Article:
It's the Grief, Dummies
Friday, 22 November 2002
Brian Deegan, father of Joshua Deegan, one of the Bali bombing victims, is getting a lot of stick for his open letter to the Prime Minister. Instead of playing the honourable and socially acceptable role of outraged relative, happy to accept a little US military payback for the loss of his son, Deegan has raised questions about John Howard's possible role in creating the political climate that led to the outrage. A lot of commentators (including the Prime Minister himself) feel that this is a little out of line, which is hardly surprising in a political climate where there is a wide-spread bipartisan agreement that the best thing to do about the War on Terrorism is to terrify the electorate with dire warnings about the state of the world, then pacify them with promises of new police powers to deal with the threat. Civil liberties? Phooey!
Anyone who has experienced the death of someone they love or a close friend will understand what Deegan is experiencing. It's called grief, and it's a very messy business, an uncomfortable emotional rollercoaster ride through extremes of anger, black depression and above all the pain of irreparable loss. Even if the death is from natural causes, you can feel anger about it and the desire to strike back at something, anything - but when my best friend from University days died of leukemia a few years ago, the last thing that I felt like doing was to go and punch his oncologist's lights out for stuffing up his therapy. When the death occurs as a result of human action, it's understandable that the desire to punch out some lights is even stronger but I suspect that any relief it gives to the anger of the grieving is going to be equally suspect and short-term.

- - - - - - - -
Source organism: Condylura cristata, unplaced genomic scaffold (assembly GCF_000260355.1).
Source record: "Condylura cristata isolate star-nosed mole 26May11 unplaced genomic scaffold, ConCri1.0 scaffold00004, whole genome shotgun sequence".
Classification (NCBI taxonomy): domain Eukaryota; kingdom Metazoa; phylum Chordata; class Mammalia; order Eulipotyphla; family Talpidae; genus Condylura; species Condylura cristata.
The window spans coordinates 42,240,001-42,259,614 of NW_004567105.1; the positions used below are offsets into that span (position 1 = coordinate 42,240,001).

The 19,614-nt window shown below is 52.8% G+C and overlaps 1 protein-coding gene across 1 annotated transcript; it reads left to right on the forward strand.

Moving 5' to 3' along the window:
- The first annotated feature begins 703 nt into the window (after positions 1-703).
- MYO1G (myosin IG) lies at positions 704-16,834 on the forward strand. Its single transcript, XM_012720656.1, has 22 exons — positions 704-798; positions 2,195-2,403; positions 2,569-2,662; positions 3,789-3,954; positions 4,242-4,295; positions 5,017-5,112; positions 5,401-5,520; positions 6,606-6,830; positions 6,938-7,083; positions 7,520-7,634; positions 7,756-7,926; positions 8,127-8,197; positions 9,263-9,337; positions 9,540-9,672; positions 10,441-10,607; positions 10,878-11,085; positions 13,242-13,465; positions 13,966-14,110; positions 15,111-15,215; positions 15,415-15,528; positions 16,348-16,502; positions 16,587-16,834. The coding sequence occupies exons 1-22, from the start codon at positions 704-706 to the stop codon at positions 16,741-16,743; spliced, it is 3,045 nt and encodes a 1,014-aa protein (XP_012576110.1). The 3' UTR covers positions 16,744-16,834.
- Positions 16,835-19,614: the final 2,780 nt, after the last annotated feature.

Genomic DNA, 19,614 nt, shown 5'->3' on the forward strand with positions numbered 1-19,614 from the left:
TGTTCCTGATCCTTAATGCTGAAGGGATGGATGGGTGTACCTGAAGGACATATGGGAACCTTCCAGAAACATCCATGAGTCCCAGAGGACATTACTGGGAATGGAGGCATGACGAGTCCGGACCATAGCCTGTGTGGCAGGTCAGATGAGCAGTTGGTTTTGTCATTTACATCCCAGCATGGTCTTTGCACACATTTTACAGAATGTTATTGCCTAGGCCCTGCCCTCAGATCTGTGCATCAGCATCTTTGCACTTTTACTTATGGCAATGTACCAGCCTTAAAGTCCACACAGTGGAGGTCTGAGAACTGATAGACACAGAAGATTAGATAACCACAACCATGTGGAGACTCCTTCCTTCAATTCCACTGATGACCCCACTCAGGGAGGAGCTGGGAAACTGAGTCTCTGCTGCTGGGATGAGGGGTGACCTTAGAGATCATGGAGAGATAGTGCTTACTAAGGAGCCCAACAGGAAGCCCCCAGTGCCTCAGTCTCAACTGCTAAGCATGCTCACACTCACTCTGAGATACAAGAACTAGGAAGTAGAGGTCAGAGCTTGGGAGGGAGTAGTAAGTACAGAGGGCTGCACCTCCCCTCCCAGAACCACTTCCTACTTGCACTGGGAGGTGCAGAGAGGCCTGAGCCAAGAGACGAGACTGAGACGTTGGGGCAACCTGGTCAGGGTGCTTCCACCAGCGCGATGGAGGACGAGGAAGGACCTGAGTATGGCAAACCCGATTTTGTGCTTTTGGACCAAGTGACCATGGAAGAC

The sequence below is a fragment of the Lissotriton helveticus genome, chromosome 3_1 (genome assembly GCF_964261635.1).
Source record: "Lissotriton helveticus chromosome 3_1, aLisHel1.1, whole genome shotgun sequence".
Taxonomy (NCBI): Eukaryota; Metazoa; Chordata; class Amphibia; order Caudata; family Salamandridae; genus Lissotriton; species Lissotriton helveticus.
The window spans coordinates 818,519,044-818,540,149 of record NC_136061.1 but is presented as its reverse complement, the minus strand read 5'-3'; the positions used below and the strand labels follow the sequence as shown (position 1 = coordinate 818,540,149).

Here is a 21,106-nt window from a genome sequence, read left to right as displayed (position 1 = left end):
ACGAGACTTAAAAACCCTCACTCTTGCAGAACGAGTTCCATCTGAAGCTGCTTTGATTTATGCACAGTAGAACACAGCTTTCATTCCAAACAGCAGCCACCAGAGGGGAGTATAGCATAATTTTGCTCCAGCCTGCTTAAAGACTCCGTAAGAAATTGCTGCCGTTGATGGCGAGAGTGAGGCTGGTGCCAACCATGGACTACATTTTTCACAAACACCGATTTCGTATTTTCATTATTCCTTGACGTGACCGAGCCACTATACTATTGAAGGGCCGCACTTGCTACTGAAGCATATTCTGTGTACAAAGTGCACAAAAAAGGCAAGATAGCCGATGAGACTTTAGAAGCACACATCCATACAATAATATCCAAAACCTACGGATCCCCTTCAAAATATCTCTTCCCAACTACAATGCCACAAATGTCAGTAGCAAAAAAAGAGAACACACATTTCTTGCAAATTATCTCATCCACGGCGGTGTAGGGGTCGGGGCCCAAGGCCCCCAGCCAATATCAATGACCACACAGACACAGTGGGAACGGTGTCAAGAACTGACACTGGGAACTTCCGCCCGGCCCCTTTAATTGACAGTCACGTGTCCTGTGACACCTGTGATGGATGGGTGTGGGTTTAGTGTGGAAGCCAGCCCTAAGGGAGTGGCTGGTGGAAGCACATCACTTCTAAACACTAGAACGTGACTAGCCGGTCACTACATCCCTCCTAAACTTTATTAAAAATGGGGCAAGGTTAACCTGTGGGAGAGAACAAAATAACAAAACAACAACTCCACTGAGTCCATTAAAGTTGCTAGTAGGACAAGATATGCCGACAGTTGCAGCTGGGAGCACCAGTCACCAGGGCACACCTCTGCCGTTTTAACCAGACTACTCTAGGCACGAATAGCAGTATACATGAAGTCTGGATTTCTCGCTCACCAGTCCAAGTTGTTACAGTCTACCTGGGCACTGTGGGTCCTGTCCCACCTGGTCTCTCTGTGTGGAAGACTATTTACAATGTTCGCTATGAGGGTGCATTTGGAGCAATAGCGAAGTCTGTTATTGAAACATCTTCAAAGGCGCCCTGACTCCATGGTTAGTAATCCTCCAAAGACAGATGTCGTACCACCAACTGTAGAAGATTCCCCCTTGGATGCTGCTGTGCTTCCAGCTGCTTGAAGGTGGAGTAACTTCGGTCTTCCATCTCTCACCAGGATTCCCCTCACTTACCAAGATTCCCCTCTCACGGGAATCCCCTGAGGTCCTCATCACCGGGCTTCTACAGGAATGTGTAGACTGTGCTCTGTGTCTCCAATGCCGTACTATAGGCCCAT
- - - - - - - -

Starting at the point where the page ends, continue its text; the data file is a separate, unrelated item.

And I am talking about anger here - not the self-righteous outrage that thinks a supportive friend is one who will go out and get you a little payback and sod the collateral damage. I'm quite frankly sick and tired of hearing this sort of stuff. If it's indecent for anyone to raise the question of why the events of September 11 and the Bali bombing occurred, it's at least equally indecent to insist that the only proper response is a hectoring moral outrage that insists that the only solution is to go out and play Command and Conquer with live ammunition and live targets. I like to think that I am a civilised person and that it is possible to defend civilisation without resorting to barbarity. If we can't we're all in a lot of trouble.